- The research team reviews the Collaboration and Team Science Field Guide (http://teamscience.nih.gov) and discusses up front the Questions for Research Collaboration that have been outlined by the NIH Office of the Ombudsmen (https://ccrod.cancer.gov/confluence/display/NIHOMBUD/Collaborative+Agreement+Template) and may craft a Prenuptial Agreement for Scientists (http://ori.hhs.gov/education/preempt_discord.shtml)
- In collaborative research endeavors, publication credit and order is discussed up front and frankly and in an ongoing fashion, with differences of opinion acknowledged and addressed
- Individuals only have their names on papers if they have actually performed the work or made a substantial, direct intellectual contribution to the work (i.e., conceptualization, study design, data analysis, interpretation of findings)
- Everyone who makes a substantial intellectual contribution to the work is an author
- While there are a variety of ways to determine authorship order, authorship order accurately reflects the scientific or professional contributions of the individuals involved, regardless of their relative status, and such order is decided by the authors collectively
- People who make other substantial contributions to the work (e.g., provision of funding or services, such as patients or materials), without an intellectual contribution, are acknowledged in an acknowledgment section, but not be included as an author, as providing funding or services may not be sufficient for authorship credit
- No one is too junior to be first or last author
- Everyone who is listed as an author shares in the preparation of the manuscript by either writing it or reviewing drafts and approving the final document
- Differences about authorship status are most effectively resolved within the research team itself, but when this is not possible, then consultation should be sought from appropriate senior faculty or the Department Conflict Management Subcommittee
- Manuscripts are reviewed by co-authors within a reasonable time frame (i.e., approximately one month) and if a co-author cannot complete his/her review within a reasonable time frame, the other authors may choose to remove him/her from the publication after giving a warning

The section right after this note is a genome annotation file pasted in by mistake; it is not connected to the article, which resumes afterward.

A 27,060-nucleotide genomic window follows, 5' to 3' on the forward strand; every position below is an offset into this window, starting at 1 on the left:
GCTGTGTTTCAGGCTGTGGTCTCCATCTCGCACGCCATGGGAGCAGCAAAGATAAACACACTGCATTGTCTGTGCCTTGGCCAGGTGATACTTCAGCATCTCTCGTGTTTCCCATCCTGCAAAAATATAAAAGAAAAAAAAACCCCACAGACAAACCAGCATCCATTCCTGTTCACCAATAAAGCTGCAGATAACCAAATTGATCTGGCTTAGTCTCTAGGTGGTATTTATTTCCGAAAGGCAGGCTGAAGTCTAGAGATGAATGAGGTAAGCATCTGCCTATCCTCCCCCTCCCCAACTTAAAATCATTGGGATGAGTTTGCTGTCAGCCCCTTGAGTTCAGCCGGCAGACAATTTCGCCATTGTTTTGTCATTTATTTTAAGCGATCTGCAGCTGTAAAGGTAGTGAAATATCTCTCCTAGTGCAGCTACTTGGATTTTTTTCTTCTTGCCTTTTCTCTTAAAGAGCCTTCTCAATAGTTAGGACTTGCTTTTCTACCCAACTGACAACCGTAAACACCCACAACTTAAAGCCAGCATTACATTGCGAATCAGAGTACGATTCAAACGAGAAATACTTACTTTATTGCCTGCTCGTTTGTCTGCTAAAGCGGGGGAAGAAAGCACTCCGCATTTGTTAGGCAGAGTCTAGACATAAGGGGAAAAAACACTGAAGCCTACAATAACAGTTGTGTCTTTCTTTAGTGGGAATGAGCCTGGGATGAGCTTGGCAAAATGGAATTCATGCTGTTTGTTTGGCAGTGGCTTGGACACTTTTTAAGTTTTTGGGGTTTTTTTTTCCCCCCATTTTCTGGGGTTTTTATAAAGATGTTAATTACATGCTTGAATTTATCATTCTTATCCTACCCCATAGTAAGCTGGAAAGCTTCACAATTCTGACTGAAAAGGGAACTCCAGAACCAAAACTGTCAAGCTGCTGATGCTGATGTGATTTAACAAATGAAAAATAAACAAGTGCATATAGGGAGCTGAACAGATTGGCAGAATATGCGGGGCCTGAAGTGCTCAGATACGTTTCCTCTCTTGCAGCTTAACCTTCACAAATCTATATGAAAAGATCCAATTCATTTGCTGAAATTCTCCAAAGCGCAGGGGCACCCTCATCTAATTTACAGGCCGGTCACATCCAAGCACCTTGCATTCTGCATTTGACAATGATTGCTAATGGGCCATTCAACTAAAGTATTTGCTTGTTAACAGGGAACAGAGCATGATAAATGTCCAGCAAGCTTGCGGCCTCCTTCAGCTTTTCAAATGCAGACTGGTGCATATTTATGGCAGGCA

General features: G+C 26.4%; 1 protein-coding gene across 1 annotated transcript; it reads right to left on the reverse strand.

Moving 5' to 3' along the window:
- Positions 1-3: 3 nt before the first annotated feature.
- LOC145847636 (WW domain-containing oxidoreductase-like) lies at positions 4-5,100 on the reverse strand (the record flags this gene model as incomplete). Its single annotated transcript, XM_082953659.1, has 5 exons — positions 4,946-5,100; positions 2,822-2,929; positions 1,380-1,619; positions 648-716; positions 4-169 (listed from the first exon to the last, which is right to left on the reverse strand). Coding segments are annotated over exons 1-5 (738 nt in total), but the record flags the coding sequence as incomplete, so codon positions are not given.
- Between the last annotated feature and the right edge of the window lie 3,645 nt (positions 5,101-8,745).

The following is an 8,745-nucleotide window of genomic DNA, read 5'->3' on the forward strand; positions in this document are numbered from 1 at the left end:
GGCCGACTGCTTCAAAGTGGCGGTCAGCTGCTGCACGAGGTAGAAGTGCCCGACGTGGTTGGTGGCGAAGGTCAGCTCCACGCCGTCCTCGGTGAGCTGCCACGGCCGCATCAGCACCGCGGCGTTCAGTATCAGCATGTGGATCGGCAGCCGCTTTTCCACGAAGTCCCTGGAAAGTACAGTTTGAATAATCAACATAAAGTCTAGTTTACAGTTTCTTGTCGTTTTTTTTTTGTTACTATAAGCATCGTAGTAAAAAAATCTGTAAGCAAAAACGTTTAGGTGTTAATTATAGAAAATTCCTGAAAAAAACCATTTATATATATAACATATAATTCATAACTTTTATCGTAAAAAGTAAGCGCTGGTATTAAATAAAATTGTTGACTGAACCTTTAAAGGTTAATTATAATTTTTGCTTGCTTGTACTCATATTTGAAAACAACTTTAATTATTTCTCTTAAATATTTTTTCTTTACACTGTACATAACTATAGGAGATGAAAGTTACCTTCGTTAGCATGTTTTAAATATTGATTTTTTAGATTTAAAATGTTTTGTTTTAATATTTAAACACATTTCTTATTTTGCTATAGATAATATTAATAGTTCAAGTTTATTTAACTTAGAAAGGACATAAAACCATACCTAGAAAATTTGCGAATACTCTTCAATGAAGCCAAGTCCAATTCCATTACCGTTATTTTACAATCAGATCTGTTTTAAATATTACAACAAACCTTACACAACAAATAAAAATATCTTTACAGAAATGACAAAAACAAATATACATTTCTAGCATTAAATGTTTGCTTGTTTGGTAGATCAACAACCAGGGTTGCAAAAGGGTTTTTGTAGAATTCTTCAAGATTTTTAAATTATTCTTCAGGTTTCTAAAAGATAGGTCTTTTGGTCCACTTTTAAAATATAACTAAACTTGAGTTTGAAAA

- There are many similarities with regard to investigator status with the authorship issues noted above under Authorship Guidelines. Currently, Emory guidelines suggest that each investigator who applies for tenure should serve as principal investigator on at least 2 major grants (R01 or equivalent). It is in the best interest of senior faculty to have their mentees succeed at Emory, and it is in the best interest of junior faculty to participate in grants as early as possible.
- There is a discussion up front with regard to who should be the Principal Investigator and who should be included as an Investigator
- If a junior faculty member contribution to the scholarship that laid the foundation for the grant proposal, he/she is included as an Investigator on the grant
- If a junior faculty member is an expert on the work associated with the grant, he/she is given the opportunity to serve as the Principal Investigator, especially for non-center grant applications which often require senior faculty for success
- The roles and responsibilities of all parties are discussed at the outset and as needed in an ongoing fashion over the course of the project and it may be helpful to have this in writing
- There is some dialogue up front about authorship related to publications that will emerge from the grant and this will differ depending on the nature of the grant (R, K, etc.)
- Junior faculty are given the freedom and encouragement to develop new educational programs and should be appropriately credited
- Junior faculty members are supported in modifying and improving upon existing educational programs and should be appropriately credited
- More senior faculty relinquish as appropriate educational leadership roles to more junior faculty
- Junior faculty give appropriate credit to senior faculty for their contributions in educational endeavors
- Junior faculty are given the freedom and encouragement to develop and manage new service programs and are appropriately credited
- Junior faculty members are supported in modifying and improving upon existing service programs and are appropriately credited
- More senior faculty relinquish as appropriate service leadership roles to more junior faculty
- Junior faculty give appropriate credit to senior faculty for their contributions in service endeavors/programs
Navigation of the Transition From Mentee to Mentor
- As junior faculty begin mentoring students or trainees, the traditional arrangement with their mentors may need to change. For example, if a junior faculty member begins supervising a graduate student or postdoctoral fellow, it may be appropriate for the student to be first author with the junior faculty being senior author for publications arising from that work. Also, the junior faculty seeks guidance from senior faculty before taking on trainees of their own.
- As junior faculty begin the transition to mid-career faculty, it may no longer be appropriate for their mentors to be included on their publications and their grants, as it is essential for promotion that one demonstrate independence
- As junior faculty assume more major roles in education (e.g., training director), a more senior faculty member who previously held the position needs to move toward an as needed consultant, rather than to continue to try to direct or lead the program
- As junior faculty assume more major service roles (e.g., unit or division director), a more senior faculty member who previously held the position needs to move toward an as needed consultant, rather than to continue to try to direct or lead the service.